Add Canadian oil giants to the list of people who are calling bulls*** on U.S. presidential candidate Donald Trump.
The presumptive Republican nominee said last week he would approve TransCanada's Keystone XL pipeline so long as the U.S. government took a "share of the profits," The Hill reported....
Canadians hoping to catch what may be The Tragically Hip's final tour were left empty-handed and angry when tickets quickly sold out on Monday morning.
Presale tickets for the band's "Man Machine Poem Tour," announced last week after lead singer Gord Downie revealed his brain cancer diagnosis, were...
Somewhere in the world, there may exist a country where it only costs US$4,470 to rent a house for a year.
Sadly, that country is not Canada — despite what Fox News will have you believe.
The U.S. network tweeted what it said was Canada's cost of living on Sunday...
Royal Bank of Canada (RBC) has sounded a distress call about the state of Canadian condo building.
It might as well have looked like this.
The bank released its "Canadian Housing Health Check" for May on Friday.
It expressed deep concern about...
The United States now has more young adults living with mom and dad than it did at any time since the Great Depression.
But that's still not as many as the young adults who live with their parents in Canada — proportionally speaking.
Data released by the Pew...
The loonie may have seen stronger growth than any other currency among G10 countries so far this year.
But the good times won't last, if a report by CIBC Economics is any indication.
The bank issued a forecast Friday showing that the loonie could drop to as low...
The slumping loonie is making it a little tougher for Canadians to travel outside the country this year.
A survey by Canadian bank Tangerine found that only nine per cent of Canadians plan to vacation in the United States this year, and only eight per cent plan...
The Panama Papers have outed a Canadian billionaire and prominent university donor as a key figure in an international bribery scandal.
Victor Dahdaleh, a Jordan-born businessman who holds Canadian citizenship, is named in a 2007 email linking him to companies that helped facilitate a deal for mining giant Alcoa to...
Not only does Vancouver lay claim to the title of Canada's highest average home price, but the Vancouver area can also claim three-quarters of the homes among Canada's 12 most expensive properties.
Real estate firm Point2 Homes came up with a list of the Great White North's priciest...
What do you do when the roads are crowded with cars?
If you're China, you build buses that can just drive over them.
Beijing company Transit Explore Bus is preparing to test a track-based vehicle that's tall enough to let cars pass under, according to Xinhua, China's state news agency. Testing begins in July or August.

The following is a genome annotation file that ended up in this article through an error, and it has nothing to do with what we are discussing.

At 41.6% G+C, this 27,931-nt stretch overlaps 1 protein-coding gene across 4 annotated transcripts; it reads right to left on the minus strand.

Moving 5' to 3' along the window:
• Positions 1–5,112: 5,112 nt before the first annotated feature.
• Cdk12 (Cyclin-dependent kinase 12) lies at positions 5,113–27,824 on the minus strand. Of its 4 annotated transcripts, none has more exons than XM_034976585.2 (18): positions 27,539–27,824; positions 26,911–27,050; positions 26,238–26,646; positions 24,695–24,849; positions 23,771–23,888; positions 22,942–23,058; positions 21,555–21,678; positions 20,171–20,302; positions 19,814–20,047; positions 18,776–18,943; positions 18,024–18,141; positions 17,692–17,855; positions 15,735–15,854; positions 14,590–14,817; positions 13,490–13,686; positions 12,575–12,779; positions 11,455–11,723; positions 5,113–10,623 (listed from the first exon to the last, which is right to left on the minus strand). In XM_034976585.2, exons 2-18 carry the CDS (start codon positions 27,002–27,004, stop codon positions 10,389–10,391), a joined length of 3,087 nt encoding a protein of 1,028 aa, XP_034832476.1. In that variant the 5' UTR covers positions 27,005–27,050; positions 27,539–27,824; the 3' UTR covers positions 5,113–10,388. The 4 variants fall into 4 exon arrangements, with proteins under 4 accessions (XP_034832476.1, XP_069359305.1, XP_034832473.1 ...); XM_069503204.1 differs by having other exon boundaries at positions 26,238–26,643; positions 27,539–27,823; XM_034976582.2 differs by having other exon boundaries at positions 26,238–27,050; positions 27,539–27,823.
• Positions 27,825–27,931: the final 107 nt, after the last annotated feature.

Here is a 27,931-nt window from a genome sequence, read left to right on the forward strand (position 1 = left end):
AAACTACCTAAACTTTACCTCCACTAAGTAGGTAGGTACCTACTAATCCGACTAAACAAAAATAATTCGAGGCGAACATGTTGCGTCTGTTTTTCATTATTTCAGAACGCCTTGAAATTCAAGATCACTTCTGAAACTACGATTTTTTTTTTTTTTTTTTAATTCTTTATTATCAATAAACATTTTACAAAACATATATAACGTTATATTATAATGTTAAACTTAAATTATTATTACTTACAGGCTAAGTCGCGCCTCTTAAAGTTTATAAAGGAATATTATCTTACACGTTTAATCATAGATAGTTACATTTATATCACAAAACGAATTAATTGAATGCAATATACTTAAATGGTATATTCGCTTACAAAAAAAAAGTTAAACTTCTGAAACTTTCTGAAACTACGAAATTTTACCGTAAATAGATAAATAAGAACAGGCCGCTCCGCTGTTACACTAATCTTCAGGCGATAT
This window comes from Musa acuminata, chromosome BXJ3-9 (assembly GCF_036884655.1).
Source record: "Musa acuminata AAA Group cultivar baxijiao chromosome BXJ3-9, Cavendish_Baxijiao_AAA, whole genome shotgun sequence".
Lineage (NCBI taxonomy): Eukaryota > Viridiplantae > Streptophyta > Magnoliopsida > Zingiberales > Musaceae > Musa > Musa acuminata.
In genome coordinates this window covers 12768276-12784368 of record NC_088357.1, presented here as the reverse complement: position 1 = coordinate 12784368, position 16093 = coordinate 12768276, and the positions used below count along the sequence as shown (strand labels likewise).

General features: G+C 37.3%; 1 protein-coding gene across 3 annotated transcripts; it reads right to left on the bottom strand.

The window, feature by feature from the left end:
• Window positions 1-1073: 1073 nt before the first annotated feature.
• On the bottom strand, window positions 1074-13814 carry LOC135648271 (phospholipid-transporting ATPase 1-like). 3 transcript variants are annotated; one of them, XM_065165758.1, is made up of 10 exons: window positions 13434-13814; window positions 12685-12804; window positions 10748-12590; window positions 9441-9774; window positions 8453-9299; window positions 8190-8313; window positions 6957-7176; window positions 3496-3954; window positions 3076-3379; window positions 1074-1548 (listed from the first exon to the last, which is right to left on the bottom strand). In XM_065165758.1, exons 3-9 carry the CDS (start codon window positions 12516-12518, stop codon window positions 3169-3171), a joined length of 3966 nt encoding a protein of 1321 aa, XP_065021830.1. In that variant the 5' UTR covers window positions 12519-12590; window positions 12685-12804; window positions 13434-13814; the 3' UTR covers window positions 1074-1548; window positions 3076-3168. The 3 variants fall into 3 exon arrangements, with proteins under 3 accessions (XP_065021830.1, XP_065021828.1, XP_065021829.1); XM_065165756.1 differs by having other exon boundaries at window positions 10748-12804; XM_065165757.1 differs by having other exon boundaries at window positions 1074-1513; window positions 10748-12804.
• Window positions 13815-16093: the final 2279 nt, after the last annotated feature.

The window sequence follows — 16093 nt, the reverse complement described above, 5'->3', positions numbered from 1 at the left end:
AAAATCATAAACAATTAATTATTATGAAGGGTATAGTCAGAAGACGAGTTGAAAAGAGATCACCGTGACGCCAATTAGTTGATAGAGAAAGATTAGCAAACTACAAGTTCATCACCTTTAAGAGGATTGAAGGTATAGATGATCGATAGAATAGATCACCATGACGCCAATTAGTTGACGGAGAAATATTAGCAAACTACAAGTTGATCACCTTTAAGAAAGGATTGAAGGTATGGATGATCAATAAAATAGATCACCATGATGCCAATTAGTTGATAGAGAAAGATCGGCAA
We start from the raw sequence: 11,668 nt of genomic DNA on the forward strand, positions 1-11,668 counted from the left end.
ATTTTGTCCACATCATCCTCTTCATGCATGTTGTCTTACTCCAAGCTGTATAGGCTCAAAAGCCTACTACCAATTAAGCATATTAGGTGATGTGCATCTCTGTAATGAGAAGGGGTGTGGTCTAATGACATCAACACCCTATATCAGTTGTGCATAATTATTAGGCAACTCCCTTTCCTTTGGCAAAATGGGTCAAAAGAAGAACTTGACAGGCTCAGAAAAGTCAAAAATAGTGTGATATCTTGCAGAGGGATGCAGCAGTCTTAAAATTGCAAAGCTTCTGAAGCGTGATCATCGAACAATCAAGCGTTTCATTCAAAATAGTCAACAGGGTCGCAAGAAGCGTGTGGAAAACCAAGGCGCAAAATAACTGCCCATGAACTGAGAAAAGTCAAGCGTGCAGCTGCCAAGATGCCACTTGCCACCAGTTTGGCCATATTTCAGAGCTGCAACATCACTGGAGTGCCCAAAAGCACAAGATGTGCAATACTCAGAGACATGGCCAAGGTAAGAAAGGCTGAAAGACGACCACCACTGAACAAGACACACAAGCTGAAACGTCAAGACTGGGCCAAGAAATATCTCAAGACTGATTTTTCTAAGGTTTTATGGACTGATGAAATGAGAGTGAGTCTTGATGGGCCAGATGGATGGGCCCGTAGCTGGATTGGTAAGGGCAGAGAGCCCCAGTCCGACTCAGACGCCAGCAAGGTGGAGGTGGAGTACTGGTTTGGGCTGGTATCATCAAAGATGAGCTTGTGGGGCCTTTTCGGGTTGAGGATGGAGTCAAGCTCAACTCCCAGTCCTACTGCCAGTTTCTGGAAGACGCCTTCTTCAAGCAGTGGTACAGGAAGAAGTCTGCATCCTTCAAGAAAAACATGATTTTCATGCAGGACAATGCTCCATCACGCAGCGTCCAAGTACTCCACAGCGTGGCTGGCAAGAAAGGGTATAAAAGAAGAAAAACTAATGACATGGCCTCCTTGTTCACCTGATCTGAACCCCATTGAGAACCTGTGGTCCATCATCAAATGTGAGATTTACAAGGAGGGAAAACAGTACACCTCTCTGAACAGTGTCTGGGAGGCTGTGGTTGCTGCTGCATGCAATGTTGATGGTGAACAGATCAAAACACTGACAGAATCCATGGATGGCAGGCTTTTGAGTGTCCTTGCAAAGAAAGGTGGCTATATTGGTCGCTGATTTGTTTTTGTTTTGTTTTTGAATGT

The planned bus is two traffic lanes wide, and tall enough to let cars drive beneath it, so long as they're under two metres tall. It would travel at up to 60 km/h and carry as many as 1,400 passengers.
The company showed off a model of the so-called "straddling bus" at the 19th International High-Tech Expo in Beijing over the weekend.
Engineer Song Youzhou has been working on such a vehicle for at least six years, according to The New York Times.
Back then, he pioneered a similar model with a company known as Shenzhen Huashi Future Parking Equipment, even releasing a video of the proposed vehicle.
That project was never realized. But Song has renewed enthusiasm for the new model, which he said would cost less than a subway, and help to lower air pollution.
"It has the same function as the subway, but it costs only 16 per cent of what a subway costs," he said, according to a translation of an interview conducted by Xinhua.
"Manufacturing and construction time are also much shorter than that for subway."
Futuristic though it is, the "straddling bus" also has its share of skeptics.
CityLab writer Linda Poon said such technology would have to drastically change Chinese opinion around car ownership and pollution if it's to have any meaningful impact on air quality.
Canadian shoppers are piling on a U.S. mall, saying it misled them when it offered "at par" sales at certain retailers.
But the mall said it was always clear about which stores were participating.
Bellis Fair Mall in Bellingham, Wash. (Photo: Don Denton/CP)
For over three decades, Gord Downie's voice has been a source of powerful reflection on Canadian history.
Songs such as "Locked in the Trunk of a Car" and "Wheat Kings" have reminded listeners of tragedies, injustice, and moments that have shaped Canada as a country.
And that voice will speak...
Millennials face crushing challenges in today's economy.